Power Prices Slide on Eastern U.S. Grids Amid Milder Weather

Spot wholesale electricity tumbled for a second day from Boston to Washington and Chicago as milder weather reduced air-conditioning demand.

Power consumption on the 13-state PJM Interconnection LLC grid, which serves more than 60 million people from the East Coast to the Ohio Valley, was 98,250 megawatts at 1 p.m., 21 percent lower than the same time yesterday, according to the operator’s website.

Sweltering heat that swept the Northeast, Midwest and mid-Atlantic states earlier this week gave way to cooler-than-normal readings today, according to AccuWeather Inc. in State College, Pennsylvania. The high in Chicago may be 64 degrees Fahrenheit (18 Celsius), 13 below normal, and Washington may be 2 lower than average at 79 degrees.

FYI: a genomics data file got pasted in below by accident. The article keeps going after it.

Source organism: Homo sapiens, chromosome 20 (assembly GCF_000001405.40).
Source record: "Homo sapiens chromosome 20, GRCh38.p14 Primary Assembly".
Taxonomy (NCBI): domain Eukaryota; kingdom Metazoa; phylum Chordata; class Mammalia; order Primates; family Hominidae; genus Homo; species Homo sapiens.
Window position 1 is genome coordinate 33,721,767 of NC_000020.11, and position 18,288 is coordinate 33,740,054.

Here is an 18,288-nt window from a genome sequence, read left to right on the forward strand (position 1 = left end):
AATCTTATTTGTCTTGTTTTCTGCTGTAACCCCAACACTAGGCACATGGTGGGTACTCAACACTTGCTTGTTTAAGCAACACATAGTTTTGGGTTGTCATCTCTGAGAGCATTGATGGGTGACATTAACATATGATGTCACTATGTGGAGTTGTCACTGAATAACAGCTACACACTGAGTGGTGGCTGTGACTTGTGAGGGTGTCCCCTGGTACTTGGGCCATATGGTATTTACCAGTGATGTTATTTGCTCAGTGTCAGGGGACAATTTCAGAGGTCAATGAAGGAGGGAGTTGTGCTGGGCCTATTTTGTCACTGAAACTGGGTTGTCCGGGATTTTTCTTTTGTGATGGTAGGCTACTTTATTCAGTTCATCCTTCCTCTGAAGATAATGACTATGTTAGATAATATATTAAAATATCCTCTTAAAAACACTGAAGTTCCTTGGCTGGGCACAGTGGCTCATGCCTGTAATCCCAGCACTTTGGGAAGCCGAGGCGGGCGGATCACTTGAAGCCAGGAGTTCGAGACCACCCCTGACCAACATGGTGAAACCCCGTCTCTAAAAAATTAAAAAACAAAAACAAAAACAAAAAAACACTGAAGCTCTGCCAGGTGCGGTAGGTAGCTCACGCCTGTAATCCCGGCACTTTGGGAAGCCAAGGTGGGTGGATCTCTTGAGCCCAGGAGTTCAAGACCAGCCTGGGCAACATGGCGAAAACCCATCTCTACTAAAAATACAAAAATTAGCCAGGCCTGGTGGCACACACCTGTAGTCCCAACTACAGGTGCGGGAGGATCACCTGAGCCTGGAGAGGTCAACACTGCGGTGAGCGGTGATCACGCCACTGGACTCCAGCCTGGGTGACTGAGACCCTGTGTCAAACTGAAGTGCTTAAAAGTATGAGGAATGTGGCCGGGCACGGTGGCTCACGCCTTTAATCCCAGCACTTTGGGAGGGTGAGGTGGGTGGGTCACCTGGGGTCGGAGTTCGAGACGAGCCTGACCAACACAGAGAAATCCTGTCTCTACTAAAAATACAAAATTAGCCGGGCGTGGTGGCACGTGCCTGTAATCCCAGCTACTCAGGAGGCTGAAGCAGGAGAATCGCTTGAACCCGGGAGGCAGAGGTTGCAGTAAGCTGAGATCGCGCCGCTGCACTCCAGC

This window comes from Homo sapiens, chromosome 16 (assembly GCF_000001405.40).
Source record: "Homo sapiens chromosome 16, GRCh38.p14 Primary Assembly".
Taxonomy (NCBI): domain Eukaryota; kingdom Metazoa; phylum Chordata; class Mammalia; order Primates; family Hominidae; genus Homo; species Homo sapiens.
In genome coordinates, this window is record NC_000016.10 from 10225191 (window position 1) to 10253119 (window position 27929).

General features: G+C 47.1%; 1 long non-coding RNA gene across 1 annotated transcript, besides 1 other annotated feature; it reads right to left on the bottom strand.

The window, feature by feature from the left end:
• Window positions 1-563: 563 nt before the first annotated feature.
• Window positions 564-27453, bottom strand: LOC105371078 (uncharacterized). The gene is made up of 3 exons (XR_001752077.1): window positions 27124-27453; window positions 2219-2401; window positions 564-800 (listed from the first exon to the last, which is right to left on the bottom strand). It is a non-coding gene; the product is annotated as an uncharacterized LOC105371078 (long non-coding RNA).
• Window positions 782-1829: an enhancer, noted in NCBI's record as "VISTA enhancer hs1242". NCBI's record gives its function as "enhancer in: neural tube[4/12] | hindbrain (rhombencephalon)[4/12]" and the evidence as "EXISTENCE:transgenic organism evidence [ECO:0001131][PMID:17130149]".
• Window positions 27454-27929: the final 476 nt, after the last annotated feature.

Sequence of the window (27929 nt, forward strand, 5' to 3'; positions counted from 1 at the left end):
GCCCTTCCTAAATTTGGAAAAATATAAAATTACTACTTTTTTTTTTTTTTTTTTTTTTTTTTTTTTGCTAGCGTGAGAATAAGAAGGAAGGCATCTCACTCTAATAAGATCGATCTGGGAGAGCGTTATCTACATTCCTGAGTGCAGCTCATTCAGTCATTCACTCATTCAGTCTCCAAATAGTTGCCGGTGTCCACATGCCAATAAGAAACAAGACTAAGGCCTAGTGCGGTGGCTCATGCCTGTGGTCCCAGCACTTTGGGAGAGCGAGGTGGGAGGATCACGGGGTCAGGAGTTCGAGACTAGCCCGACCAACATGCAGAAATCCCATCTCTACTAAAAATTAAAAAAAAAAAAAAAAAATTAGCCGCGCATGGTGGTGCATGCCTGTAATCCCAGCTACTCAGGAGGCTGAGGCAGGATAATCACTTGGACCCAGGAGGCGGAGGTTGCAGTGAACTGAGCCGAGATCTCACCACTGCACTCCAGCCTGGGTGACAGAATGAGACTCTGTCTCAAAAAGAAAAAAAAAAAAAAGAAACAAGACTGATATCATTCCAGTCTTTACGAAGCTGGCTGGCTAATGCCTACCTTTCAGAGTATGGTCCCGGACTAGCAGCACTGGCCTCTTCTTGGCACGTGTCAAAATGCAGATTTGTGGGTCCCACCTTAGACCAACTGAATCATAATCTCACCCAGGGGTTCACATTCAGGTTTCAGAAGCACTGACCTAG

Spot prices at PJM’s benchmark Western hub, which includes deliveries to Washington, fell $58.08, or 65 percent, to $31.93 a megawatt-hour during the hour ended at 1 p.m. from the same time yesterday, grid data compiled by Bloomberg showed.

New York City power dropped $85.41, or 68 percent, to $40.01 a megawatt-hour and Boston slid $15.47, or 25 percent, to $47.58. On-peak power for New York traded at a discount of $5.31 to Boston, compared with a premium of $18.74 yesterday.

To contact the reporter on this story: Naureen S. Malik in New York at nmalik28@bloomberg.net

To contact the editor responsible for this story: Dan Stets at dstets@bloomberg.net

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